What Is Mirror Trading?
Mirror trading is a methodology of trade selection used primarily in forex markets. It is a strategy that allows investors to copy the trades of experienced and successful forex investors and implement the same trades, in almost real time, in their own accounts. Mirror trading was initially only available to institutional clients but has since been made available to retail investors through various means. Since its inception in the mid- to late-2000s, mirror trading has inspired other similar strategies, such as copy trading and social trading.
- Mirror trading allows traders or investors to mimic others by implementing the same trades that others do in the trader's own account.
- Mirror trading can be done in both forex and stock markets, though it is much more common in forex trading.
- Mirror trading has become a more acceptable alternative for traders and investors to consider as information and transparency tools have increased in quality.
Understanding Mirror Trading
Its automated nature can help prevent investors from making emotion-based trading decisions. Mirror traders in the forex markets will often use a brokerage's trading platform (software similar to MetaTrader version 4 or 5) to examine the histories and details of various trading strategies. In the stock market, they may use broker services such as Interactive Broker's Interactive Advisors or a third party site such as collective2.com for example.
After researching performance characteristics, the trader then chooses an algorithmic trading strategy from the available options based on their investment goals, risk tolerance, investment capital, and desired assets to invest in. For example, if a trader has a minimal risk tolerance, they may choose to mirror a strategy that has a low maximum drawdown. When strategy developers execute their trades, these trades are duplicated in mirror traders' accounts using automated software that operates 24/5 with the intention of replicating similar results. Prominent forex brokers that offer mirror trading include AvaTrade, FXCM, and Dukascopy.
Benefits of Mirror Trading
Reduces Emotions: Because mirror trading determines when a trade gets opened, closed or amended, it removes the stress of making trading decisions. This is particularly helpful for new investors who may initially find the forex market overwhelming. Instead of worrying about the market’s day-to-day fluctuations, an investor can simply check the performance of their mirror trading account at the end of each week and determine if they want to continue using the strategy.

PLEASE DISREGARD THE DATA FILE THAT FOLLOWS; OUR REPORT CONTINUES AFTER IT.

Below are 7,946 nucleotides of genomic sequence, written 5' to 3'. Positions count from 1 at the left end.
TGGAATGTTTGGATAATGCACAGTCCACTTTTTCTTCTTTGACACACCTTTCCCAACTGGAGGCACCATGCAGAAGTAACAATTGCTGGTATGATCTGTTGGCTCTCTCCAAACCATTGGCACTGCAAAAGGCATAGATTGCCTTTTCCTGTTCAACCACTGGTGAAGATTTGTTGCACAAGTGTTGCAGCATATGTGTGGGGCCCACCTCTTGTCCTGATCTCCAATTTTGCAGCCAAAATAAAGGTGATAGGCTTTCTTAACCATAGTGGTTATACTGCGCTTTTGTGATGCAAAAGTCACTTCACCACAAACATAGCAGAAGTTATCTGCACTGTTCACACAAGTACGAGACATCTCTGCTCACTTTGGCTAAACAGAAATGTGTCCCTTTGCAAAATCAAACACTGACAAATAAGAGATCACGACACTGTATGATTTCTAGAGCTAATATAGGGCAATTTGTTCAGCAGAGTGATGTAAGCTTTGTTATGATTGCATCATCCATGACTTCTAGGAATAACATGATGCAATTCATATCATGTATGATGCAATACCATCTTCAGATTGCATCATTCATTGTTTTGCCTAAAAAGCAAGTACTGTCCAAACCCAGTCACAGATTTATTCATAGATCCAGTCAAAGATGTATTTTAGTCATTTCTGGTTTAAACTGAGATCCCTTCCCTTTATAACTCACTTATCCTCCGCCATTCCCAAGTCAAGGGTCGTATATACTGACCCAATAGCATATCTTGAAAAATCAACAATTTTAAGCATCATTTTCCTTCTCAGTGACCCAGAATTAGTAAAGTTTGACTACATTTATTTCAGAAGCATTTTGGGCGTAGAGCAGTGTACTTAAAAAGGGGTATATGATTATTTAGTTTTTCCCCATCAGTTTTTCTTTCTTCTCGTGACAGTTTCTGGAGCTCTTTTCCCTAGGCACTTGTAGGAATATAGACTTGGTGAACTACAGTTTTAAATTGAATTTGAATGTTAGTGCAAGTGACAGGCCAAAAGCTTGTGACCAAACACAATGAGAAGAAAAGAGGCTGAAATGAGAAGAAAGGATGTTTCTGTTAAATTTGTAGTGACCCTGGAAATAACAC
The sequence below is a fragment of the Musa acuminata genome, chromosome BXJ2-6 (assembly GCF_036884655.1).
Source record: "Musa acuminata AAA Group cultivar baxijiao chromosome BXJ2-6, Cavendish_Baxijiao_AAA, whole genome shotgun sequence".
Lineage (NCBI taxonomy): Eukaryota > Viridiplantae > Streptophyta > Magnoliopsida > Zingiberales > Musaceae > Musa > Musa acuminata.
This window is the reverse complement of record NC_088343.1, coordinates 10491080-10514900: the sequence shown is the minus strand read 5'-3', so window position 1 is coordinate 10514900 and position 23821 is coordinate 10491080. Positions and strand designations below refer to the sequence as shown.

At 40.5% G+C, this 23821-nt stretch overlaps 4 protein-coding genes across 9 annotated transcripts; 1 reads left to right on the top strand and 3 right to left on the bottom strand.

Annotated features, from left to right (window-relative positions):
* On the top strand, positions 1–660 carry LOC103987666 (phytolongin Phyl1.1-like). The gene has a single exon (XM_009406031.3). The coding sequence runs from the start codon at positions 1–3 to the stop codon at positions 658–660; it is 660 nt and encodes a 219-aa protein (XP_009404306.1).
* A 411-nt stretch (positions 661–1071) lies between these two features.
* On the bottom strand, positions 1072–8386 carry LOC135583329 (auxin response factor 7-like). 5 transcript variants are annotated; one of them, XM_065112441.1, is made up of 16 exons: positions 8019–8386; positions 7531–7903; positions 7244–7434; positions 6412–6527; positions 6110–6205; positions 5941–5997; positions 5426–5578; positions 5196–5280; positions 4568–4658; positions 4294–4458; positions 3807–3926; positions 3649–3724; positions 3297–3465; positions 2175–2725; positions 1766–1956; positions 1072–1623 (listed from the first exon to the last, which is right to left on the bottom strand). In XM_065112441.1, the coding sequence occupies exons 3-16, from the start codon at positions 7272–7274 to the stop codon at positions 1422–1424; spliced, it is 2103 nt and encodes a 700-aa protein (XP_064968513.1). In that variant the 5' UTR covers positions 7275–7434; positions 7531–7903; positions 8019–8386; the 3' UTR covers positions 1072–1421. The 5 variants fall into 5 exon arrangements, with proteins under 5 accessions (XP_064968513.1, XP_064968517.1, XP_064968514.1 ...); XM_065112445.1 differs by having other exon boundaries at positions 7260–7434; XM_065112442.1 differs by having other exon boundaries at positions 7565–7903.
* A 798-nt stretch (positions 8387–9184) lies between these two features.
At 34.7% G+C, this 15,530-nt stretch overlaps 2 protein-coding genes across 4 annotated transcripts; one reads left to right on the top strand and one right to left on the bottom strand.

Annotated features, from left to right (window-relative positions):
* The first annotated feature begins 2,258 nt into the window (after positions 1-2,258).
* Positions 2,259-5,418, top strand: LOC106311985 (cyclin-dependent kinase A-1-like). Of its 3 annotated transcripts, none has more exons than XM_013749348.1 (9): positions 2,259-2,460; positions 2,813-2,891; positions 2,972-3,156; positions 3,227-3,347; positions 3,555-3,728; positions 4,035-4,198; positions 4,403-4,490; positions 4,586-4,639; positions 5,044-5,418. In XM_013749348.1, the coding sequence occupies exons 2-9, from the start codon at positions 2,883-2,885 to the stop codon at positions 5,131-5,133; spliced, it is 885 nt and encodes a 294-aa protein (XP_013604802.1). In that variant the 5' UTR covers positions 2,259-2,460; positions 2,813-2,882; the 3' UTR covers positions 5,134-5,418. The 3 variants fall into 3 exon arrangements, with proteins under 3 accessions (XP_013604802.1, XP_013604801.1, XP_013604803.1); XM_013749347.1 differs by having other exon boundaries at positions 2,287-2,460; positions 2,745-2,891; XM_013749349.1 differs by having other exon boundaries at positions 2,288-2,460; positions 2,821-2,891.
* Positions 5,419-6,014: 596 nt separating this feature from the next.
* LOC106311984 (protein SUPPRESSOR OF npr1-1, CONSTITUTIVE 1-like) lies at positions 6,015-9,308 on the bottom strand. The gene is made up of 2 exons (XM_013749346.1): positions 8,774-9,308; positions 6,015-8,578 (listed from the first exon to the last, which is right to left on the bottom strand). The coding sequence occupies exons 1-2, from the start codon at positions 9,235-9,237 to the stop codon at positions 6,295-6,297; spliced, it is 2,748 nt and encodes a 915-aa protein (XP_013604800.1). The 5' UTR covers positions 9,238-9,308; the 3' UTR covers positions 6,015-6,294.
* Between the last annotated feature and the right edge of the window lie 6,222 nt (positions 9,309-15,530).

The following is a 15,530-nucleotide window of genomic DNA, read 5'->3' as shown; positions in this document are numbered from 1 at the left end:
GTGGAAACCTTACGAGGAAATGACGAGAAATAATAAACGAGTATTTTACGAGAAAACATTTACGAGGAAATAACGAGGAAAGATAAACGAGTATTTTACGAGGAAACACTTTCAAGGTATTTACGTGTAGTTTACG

Verified Results: Forex brokers that offer mirror trading usually examine, test and validate the trading results of strategies they upload to their platform that helps filter out losing trades. For instance, before a new strategy is accepted, a broker may require it to have a 12-month track record of profitability with a specific maximum drawdown limit. When selecting a forex broker that offers mirror trading, investors should ask how a strategy's results have been verified to ensure it has undergone rigorous testing.
Limitations of Mirror Trading
Robustness of Strategies: Some mirror trading strategies may only provide good results under certain market conditions. For example, a strategy may perform well in trending markets but underperform in rangebound markets. Investors should test the results of a strategy in various market environments to ensure its robustness.
Risk Assessment: Although it is straightforward to see if a mirror trading account is generating a profit, it is often more difficult to determine what risks were taken to make that profit. For example, a strategy that has returned 300% over the past 12 months may look great initially, but further analysis of the strategy may reveal that to achieve that result, the investor would have had to endure an 80% drawdown on their capital.
Fraud in Mirror Trading
In 2017, Deutsche Bank was fined $425 million by the New York Department of Financial Services and £163 million by the Financial Conduct Authority (British regulators) for trades that were referred to as "mirror trades." However, this reference is not referring to retail traders following more experienced traders, but rather to a way to launder money. Russian stocks were being bought through Deutsche Bank in Moscow (with rubles), and the same stocks were being sold to Deutsche Bank in London (for US dollars). This effectively created a money laundering pipeline that went on for several years. This fraudulent activity should not be confused with legitimate mirror trading despite the misnomer in financial reporting.